A blog to give a voice to our concern about the continued erosion of our democratic processes not only within the House of Commons and within our electoral system but also throughout our society. Here you will find articles about the current problems within our parliamentary democracy, about actions both good and bad by our elected representatives, about possible solutions, opinions and debate about the state of democracy in Canada, and about our roles/responsibilities as democratic citizens. We invite your thoughtful and polite comments upon our posts and ask those who wish to post longer articles or share ideas on this subject to submit them for inclusion as a guest post.
Contact us at democracyunderfire@gmail.com

Sunday, January 9, 2011

MP's – Why are we here?

Recently Steve Paikin of TVO spoke to Allison Loat of Samara Canada about their second report based upon MP exit interviews titled Welcome to Parliament: A Job With No Description . The startling bit about this report is that the 65 former MPs interviewed, many of them having served for 10 years or more, could not even agree upon the basics of why they were there.

Following their first report, The Accidental Citizen?, this report documents the widely disparate and often conflicting views the MPs expressed as to the essential purpose of their role and what they felt they were elected to accomplish. They also acknowledged feeling unprepared for their roles as Parliamentarians, and said they received little or no formal training or orientation.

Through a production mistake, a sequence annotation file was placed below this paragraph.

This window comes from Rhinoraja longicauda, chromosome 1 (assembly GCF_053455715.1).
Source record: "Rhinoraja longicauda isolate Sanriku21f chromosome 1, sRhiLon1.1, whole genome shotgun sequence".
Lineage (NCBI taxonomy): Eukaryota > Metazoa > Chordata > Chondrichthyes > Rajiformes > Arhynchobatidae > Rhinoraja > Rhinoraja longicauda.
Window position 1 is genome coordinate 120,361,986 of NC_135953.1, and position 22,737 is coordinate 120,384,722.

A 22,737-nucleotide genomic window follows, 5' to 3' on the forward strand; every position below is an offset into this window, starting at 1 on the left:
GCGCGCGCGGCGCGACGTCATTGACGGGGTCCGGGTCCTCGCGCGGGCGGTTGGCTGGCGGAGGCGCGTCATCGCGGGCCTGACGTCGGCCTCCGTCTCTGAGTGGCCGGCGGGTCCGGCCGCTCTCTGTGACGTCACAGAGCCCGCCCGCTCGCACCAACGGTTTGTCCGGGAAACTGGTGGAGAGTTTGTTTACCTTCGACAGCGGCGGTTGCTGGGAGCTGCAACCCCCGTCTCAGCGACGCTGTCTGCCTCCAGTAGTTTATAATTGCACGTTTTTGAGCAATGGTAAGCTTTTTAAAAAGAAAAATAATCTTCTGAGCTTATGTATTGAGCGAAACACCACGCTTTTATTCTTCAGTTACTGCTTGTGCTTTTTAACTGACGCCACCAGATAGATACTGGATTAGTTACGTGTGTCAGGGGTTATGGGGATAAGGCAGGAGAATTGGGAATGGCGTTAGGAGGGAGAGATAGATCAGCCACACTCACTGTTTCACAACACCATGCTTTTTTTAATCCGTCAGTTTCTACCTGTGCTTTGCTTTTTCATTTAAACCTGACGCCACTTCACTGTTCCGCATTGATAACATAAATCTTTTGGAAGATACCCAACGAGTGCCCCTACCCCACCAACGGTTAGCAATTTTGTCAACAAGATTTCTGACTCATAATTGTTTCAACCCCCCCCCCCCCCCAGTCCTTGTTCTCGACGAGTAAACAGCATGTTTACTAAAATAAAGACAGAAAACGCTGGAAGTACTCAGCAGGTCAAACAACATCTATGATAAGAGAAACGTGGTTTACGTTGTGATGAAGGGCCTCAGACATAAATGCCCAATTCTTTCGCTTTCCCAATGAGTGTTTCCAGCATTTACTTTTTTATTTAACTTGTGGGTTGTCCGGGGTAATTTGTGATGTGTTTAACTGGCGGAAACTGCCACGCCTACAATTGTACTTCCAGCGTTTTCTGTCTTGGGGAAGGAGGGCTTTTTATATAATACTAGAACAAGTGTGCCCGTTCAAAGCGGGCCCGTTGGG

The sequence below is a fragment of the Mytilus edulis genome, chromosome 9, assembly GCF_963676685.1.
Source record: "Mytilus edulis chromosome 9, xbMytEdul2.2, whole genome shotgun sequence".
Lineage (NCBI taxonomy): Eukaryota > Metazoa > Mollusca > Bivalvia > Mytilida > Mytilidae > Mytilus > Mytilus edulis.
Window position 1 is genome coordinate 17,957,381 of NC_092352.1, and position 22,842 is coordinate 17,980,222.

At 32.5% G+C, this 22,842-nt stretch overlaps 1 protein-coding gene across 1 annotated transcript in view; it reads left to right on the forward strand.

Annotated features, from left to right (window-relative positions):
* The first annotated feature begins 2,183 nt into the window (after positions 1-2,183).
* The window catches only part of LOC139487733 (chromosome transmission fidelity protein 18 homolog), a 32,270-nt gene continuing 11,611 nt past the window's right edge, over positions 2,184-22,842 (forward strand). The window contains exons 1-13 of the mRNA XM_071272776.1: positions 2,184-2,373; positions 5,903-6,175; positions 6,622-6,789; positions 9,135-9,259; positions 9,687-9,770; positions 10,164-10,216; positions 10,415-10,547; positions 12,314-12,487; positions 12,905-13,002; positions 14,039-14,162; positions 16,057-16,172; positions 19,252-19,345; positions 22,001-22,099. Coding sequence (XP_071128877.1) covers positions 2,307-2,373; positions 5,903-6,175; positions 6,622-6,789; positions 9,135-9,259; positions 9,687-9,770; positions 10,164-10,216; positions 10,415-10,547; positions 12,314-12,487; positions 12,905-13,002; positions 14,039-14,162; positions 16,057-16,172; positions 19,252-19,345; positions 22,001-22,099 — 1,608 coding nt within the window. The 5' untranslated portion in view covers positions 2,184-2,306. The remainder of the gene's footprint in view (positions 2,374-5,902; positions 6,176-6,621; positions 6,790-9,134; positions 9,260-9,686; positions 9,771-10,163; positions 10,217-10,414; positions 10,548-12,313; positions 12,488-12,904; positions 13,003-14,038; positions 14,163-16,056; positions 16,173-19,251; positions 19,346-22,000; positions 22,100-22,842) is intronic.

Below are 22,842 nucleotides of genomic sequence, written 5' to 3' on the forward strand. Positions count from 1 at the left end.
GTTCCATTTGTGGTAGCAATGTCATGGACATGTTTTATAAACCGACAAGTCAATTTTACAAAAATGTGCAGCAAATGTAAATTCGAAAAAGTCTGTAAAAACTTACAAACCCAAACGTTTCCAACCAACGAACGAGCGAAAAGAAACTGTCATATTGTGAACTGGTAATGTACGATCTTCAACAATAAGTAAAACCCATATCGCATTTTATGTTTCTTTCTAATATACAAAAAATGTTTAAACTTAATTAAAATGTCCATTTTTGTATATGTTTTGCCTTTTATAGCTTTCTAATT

Here are some extracts from the report highlighting these troubling findings, remember these are based upon interviews with FORMER MPs and it seems highly probable that things have deteriorated in the period since these MPs first were elected.

Ultimately, our 308 Members of Parliament all hold the same essential position. Given this fact, we were surprised that the MPs lacked a shared understanding of the job’s key components, responsibilities and expectations. For example, two-thirds of MPs we interviewed spent at least a portion of their time in Ottawa on the opposition benches, so it came as a surprise that only a few mentioned holding a government accountable as part of their job.”

A similarly small number mentioned engaging the public in determining the policies that shape our country and communities. Even those MPs who defined their role as representing constituents were unlikely to talk of such engagement. This raises important questions about the relationship between Parliament and the citizenry, themes we will address in future reports.”

But, at the same time, most Parliamentarians we interviewed arrived in Ottawa with neither a concrete understanding of what they would be doing there, or how they could go about doing it. The MPs gave a wide variety of responses to questions regarding their role in the House of Commons. “

Furthermore, our group of MPs was given almost no orientation or training, and was forced to devise their own means of preparing for the job. Their prior experience was seldom considered when it came to their legislative and committee appointments. “